9. F. Heide, G. Wetzstein, R. Raskar, and W. Heidrich, “Adaptive image synthesis for compressive displays,” ACM Trans. Graph. 32(4), 876–884 (2013). [CrossRef]  

10. G. Wetzstein, D. Lanman, M. Hirsch, W. Heidrich, and R. Raskar, “Compressive light field displays,” IEEE Comput. Graph. Appl. 32(5), 6–11 (2012). [CrossRef]   [PubMed]  

11. D. Lanman, M. Hirsch, Y. Kim, and R. Raskar, “Content-adaptive parallax barriers: optimizing dual-layer 3D displays using low-rank light field factorization,” ACM Trans. Graph. 29(6), 81–95 (2010). [CrossRef]  

12. G. Wetzstein, D. Lanman, W. Heidrich, and R. Raskar, “Layered 3D: tomographic image synthesis for attenuation-based light field and high dynamic range displays,” ACM Trans. Graph. 30(4), 76–79 (2011). [CrossRef]  

13. D. Lanman, G. Wetzstein, M. Hirsch, W. Heidrich, and R. Raskar, “Polarization fields: dynamic light field display using multi-layer LCDs,” ACM Trans. Graphic 30(6), 61–64 (2011). [CrossRef]  

14. G. Wetzstein, D. Lanman, M. Hirsch, and R. Raskar, “Tensor displays: compressive light field synthesis using multilayer displays with directional backlighting,” ACM Trans. Graph. 31(4), 13–15 (2012). [CrossRef]  

15. F. Huang, D. Luebke, and G. Wetzstein, “The light field stereoscope - Immersive Computer Graphics via Factored Near-Eye Light Field Displays with Focus Cues,” ACM Trans. Graphics 34(4), 1 (2015). [CrossRef]  

16. A. Maimone, R. Chen, H. Fuchs, R. Raskar, and G. Wetzstein, “Wide field of view compressive light field display using a multilayer architecture and tracked viewers,” J. Soc. Inf. Disp. 45(1), 525–534 (2014).

17. F. Heide, D. Lanman, D. Reddy, J. Kautz, K. Pulli, and D. Luebke, “Cascaded displays: spatiotemporal superresolution using offset pixel layers,” ACM Trans. Graph. 30(4), 70–79 (2014).

References

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  1. F. E. Ives, “Parallax stereogram and process of making same,” U. S. patent 725,567 (1903).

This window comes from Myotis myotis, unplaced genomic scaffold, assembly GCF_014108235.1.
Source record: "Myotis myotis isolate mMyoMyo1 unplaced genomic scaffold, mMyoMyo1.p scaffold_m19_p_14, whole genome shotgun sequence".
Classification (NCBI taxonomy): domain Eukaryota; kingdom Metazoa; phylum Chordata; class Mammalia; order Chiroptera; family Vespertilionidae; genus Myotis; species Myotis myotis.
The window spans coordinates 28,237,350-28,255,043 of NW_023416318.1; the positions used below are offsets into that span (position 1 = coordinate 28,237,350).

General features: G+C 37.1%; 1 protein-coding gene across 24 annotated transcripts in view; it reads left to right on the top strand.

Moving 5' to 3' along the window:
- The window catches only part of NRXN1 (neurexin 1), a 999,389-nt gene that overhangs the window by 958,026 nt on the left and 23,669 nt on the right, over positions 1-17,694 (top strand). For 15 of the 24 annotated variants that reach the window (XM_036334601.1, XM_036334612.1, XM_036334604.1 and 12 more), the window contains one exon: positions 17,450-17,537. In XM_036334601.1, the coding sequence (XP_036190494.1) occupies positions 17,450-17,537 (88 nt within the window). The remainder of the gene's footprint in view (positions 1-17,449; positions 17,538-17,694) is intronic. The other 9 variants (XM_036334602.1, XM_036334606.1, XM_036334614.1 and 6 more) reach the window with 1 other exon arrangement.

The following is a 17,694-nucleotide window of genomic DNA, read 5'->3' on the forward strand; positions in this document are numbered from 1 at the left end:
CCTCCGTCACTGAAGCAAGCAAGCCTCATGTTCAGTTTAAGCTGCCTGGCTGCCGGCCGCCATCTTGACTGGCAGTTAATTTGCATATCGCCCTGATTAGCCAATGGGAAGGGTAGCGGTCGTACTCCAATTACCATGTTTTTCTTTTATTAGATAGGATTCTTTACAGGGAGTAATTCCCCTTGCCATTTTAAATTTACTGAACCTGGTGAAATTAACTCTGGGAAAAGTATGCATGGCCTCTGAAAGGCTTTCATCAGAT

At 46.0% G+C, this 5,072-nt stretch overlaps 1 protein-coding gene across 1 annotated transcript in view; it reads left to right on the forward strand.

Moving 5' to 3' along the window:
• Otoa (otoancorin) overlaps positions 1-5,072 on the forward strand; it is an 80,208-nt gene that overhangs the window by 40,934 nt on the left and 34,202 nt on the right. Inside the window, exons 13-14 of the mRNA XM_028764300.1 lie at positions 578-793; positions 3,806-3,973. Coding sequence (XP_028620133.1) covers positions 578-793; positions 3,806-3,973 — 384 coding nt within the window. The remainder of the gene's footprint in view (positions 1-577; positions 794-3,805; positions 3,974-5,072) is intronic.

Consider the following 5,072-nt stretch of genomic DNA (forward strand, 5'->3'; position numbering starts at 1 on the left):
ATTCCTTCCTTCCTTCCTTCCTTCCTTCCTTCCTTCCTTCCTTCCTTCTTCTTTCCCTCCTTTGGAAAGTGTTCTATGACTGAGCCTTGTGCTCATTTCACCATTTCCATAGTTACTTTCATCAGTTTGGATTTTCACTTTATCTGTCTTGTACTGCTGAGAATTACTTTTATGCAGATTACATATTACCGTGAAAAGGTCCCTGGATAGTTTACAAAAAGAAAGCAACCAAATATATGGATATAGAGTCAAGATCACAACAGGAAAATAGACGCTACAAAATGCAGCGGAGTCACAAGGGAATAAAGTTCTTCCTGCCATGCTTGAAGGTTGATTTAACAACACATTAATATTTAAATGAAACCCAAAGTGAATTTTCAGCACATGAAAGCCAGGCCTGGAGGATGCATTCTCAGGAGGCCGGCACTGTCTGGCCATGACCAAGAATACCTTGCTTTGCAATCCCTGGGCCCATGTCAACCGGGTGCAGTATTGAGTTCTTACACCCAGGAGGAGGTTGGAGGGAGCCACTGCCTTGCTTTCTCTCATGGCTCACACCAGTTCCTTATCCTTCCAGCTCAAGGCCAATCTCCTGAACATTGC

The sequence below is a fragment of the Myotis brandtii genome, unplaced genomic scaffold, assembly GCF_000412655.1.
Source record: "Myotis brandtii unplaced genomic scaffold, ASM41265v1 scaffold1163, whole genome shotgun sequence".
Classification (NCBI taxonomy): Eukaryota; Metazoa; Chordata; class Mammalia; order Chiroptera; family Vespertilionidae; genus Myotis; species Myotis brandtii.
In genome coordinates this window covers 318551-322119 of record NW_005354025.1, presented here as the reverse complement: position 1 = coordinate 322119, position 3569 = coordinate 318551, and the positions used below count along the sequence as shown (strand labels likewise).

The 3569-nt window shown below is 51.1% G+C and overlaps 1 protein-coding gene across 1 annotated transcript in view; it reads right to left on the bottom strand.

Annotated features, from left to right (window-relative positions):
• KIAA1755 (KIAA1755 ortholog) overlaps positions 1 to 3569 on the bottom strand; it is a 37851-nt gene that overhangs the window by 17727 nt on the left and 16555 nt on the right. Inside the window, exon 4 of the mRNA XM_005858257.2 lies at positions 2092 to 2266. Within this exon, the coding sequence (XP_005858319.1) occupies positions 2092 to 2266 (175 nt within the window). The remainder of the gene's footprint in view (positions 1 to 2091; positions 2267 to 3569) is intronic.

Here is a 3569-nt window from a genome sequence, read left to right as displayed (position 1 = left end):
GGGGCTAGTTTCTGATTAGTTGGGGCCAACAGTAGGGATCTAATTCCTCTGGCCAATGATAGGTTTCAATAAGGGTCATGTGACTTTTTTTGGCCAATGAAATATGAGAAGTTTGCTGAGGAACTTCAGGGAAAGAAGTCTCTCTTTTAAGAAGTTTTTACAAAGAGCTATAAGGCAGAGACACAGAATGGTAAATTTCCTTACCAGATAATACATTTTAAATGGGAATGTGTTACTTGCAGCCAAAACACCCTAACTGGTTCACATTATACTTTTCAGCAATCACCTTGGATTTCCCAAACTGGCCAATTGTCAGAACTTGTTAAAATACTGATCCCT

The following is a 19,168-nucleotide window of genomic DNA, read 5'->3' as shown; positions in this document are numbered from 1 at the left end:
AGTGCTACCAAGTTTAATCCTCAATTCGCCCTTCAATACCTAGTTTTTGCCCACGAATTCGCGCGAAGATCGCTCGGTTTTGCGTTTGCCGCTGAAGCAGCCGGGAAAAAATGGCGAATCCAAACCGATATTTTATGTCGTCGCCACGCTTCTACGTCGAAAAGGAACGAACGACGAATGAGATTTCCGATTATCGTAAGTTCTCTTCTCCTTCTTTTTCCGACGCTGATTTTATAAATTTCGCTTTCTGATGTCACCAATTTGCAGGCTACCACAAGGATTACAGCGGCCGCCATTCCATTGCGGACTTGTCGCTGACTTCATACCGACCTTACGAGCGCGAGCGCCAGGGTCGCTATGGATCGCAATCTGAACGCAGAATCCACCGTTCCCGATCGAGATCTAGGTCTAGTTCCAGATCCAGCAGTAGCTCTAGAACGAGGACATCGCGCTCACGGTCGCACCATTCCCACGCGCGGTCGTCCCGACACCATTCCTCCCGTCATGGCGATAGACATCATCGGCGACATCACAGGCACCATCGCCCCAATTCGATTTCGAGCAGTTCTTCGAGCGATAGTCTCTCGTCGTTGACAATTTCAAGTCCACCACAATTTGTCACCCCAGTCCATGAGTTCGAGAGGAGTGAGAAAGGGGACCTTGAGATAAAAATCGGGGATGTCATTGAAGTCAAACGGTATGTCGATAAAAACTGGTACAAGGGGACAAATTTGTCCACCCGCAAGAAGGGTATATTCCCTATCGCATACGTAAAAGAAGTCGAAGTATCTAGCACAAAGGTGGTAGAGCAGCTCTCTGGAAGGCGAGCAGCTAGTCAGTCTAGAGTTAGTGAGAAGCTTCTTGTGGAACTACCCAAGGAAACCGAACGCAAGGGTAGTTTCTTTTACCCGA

2. G. Lippmann, “Epreuves reversibles donnant la Sensation du Relief,” J. Phys. 7(1), 821–825 (1908).
  3. J. H. Park, K. Hong, and B. Lee, “Recent progress in three-dimensional information processing based on integral imaging,” Appl. Opt. 48(34), H77–H94 (2009).
    [Crossref] [PubMed]
  4. X. Yu, X. Sang, S. Xing, T. Zhao, D. Chen, Y. Cai, B. Yan, K. Wang, J. Yuan, C. Yu, and W. Dou, “Natural three-dimensional display with smooth motion parallax using active partially pixelated masks,” Opt. Commun. 313(4), 146–151 (2014).
    [Crossref]
  5. X. Yu, X. Sang, X. Gao, Z. Chen, D. Chen, W. Duan, B. Yan, C. Yu, and D. Xu, “Large viewing angle three-dimensional display with smooth motion parallax and accurate depth cues,” Opt. Express 23(20), 25950–25958 (2015).
    [Crossref] [PubMed]
  6. X. Gao, X. Sang, X. Yu, P. Wang, X. Cao, L. Sun, B. Yan, J. Yuan, K. Wang, C. Yu, and W. Dou, “Aberration analyses for improving the frontal projection three-dimensional display,” Opt. Express 22(19), 23496–23511 (2014).
    [Crossref] [PubMed]
  7. P. Wang, S. Xie, X. Sang, D. Chen, C. Li, X. Gao, X. Yu, C. Yu, B. Yan, W. Dou, and L. Xiao, “A large depth of field frontal multi-projection three-dimensional display with uniform light field distribution,” Opt. Commun. 354, 321–329 (2015).
    [Crossref]
  8. S. Xie, P. Wang, X. Sang, and C. Li, “Augmented reality three-dimensional display with light field fusion,” Opt. Express 24(11), 11483–11494 (2016).
    [Crossref] [PubMed]
  9. F. Heide, G. Wetzstein, R. Raskar, and W. Heidrich, “Adaptive image synthesis for compressive displays,” ACM Trans. Graph. 32(4), 876–884 (2013).
    [Crossref]
  10. G. Wetzstein, D. Lanman, M. Hirsch, W. Heidrich, and R. Raskar, “Compressive light field displays,” IEEE Comput. Graph. Appl. 32(5), 6–11 (2012).
    [Crossref] [PubMed]
  11. D. Lanman, M. Hirsch, Y. Kim, and R. Raskar, “Content-adaptive parallax barriers: optimizing dual-layer 3D displays using low-rank light field factorization,” ACM Trans. Graph. 29(6), 81–95 (2010).
    [Crossref]
  12. G. Wetzstein, D. Lanman, W. Heidrich, and R. Raskar, “Layered 3D: tomographic image synthesis for attenuation-based light field and high dynamic range displays,” ACM Trans. Graph. 30(4), 76–79 (2011).
    [Crossref]
  13. D. Lanman, G. Wetzstein, M. Hirsch, W. Heidrich, and R. Raskar, “Polarization fields: dynamic light field display using multi-layer LCDs,” ACM Trans. Graphic 30(6), 61–64 (2011).
    [Crossref]
  14. G. Wetzstein, D. Lanman, M. Hirsch, and R. Raskar, “Tensor displays: compressive light field synthesis using multilayer displays with directional backlighting,” ACM Trans. Graph. 31(4), 13–15 (2012).
    [Crossref]
  15. F. Huang, D. Luebke, and G. Wetzstein, “The light field stereoscope - Immersive Computer Graphics via Factored Near-Eye Light Field Displays with Focus Cues,” ACM Trans. Graphics 34(4), 1 (2015).
    [Crossref]
  16. A. Maimone, R. Chen, H. Fuchs, R. Raskar, and G. Wetzstein, “Wide field of view compressive light field display using a multilayer architecture and tracked viewers,” J. Soc. Inf. Disp. 45(1), 525–534 (2014).